John Myers is doing the play by play via Twitter here. And you can check out the Assembly and Senate debate via the web at calchannel.com
Want more proof that the initiative process is too powerful in California? All the recent talk about lawmakers reaching a budget deal is bunk. The deal, even if it passes, requires the voters to sign off on multiple ballot measures later this year. That's right -- California simply can't handle a budget emergency without a vote of the people.
Details have not been released, but I count at least five separate ballot measures that would be needed to complete this deal: 1. a measure authorizing the modernizing of the lottery and borrowing against future funds. 2. the approval of some sort of new spending limit that Republicans insisted upon in negotiations. 3. Changes to the state's education funding formula. 4. A measure permitting the state to raid money that voters approved for early childhood programs and 5. A measure permitting the state to raid money that voters approved for mental health programs.
Given the extreme costs of delays by the legislature, and their inability to do much without the voters OK, the real question is: why bother having a legislature at all?
Last night in LA, I moderated a panel with State Controller John Chiang, Barclays Capital managing director Peter J. Taylor (a public finance expert), and New America senior scholar Mark Paul on California's cash crunch. A report on what was said is here. One message: even if the tentative deal that legislators and the governor appear to have reached in the last 24 hours won't end the cash crunch. The state still has serious cash flow problems, said Chiang, comparing a state with a budget deal to an unemployed person who has suddenly found a job and income -- but still has to deal with the debts and bills he delayed paying while he was unemployed.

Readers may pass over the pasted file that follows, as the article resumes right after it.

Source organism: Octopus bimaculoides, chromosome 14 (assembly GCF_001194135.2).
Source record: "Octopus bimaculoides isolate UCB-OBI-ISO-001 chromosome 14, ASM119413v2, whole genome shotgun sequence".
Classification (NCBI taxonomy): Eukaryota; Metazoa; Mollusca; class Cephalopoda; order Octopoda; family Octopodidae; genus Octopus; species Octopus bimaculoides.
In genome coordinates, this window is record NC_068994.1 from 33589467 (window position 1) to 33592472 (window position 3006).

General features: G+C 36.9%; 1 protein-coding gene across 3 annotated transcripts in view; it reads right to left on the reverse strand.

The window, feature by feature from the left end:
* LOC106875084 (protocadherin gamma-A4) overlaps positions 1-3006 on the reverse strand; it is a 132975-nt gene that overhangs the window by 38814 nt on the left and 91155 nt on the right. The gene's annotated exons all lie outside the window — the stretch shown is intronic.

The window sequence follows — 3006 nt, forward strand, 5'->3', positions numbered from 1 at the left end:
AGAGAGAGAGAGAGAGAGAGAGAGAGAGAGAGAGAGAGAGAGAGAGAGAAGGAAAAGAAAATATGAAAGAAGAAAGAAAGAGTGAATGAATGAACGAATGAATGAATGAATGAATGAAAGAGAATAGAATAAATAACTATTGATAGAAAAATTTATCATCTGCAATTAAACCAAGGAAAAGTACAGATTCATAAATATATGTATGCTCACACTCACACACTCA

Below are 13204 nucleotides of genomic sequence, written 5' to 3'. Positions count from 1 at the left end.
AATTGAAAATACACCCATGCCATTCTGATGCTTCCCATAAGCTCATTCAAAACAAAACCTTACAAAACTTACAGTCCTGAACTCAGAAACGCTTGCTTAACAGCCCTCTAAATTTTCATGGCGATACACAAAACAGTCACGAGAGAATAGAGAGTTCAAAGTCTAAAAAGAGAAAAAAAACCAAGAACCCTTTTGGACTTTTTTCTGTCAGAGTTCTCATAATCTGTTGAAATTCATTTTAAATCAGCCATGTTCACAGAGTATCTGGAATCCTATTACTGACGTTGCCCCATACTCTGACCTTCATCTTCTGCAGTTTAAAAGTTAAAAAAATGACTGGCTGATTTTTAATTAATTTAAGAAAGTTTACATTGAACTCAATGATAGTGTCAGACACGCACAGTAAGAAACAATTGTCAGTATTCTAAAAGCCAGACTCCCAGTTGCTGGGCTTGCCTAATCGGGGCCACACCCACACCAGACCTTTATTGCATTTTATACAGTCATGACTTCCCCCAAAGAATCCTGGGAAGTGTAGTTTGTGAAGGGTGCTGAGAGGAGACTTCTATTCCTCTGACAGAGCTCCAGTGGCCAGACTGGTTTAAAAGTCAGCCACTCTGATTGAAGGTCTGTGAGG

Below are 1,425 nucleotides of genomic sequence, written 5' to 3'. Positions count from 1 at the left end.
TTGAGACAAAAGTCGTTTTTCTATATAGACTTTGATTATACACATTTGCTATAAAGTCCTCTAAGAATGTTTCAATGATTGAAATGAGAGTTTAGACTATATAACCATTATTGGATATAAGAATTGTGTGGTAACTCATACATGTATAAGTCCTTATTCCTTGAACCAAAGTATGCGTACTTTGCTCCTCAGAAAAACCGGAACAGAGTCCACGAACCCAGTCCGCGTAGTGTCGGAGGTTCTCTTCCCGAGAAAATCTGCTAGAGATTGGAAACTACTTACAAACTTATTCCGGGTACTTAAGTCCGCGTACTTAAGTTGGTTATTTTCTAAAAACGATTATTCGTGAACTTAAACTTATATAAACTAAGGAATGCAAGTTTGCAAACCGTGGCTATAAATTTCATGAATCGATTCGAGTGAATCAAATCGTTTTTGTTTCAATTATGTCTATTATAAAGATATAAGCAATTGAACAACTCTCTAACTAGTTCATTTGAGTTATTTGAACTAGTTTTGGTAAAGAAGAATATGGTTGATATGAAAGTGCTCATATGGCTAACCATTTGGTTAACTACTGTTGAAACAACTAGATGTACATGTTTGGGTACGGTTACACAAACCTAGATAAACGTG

with California's state workers, who are being furloughed without pay today (and every other Friday) because of the state cash crunch, your blogger is taking the rest of the afternoon off. I'm sure they'll all appreciate the gesture.
New America's Micah Weinberg, writing in the Mercury News, argues that it's time for Californians to think more precisely about what we want a state constitutional convention to produce.
In a speech Tuesday morning about the state of education in California, state schools chief Jack O'Connell described the current condition of California schools as "precarious." He is hardly exaggerating. California's budget deficit sits at $41.6 billion, and O'Connell said education may be cut by $10 billion.
One program slated for the budget axe in Gov. Arnold Schwarzenegger's proposed 2010 budget is First 5, a program that funds a wide range of early childhood programs, including preschools, health services, and parent collaboration programs. The governor's budget eliminates funding for the state-wide First 5 commission, which has been receiving 20 percent of the money authorized for the First 5 program. (That allocation is used primarily for media campaigns and program coordination.) The budget also halves funding for the 58 local commissions, which are responsible for determining exactly where money should be spent and disbursing funds. The governor said he plans to redirect the $275 million saved by these cuts to other state programs that serve children.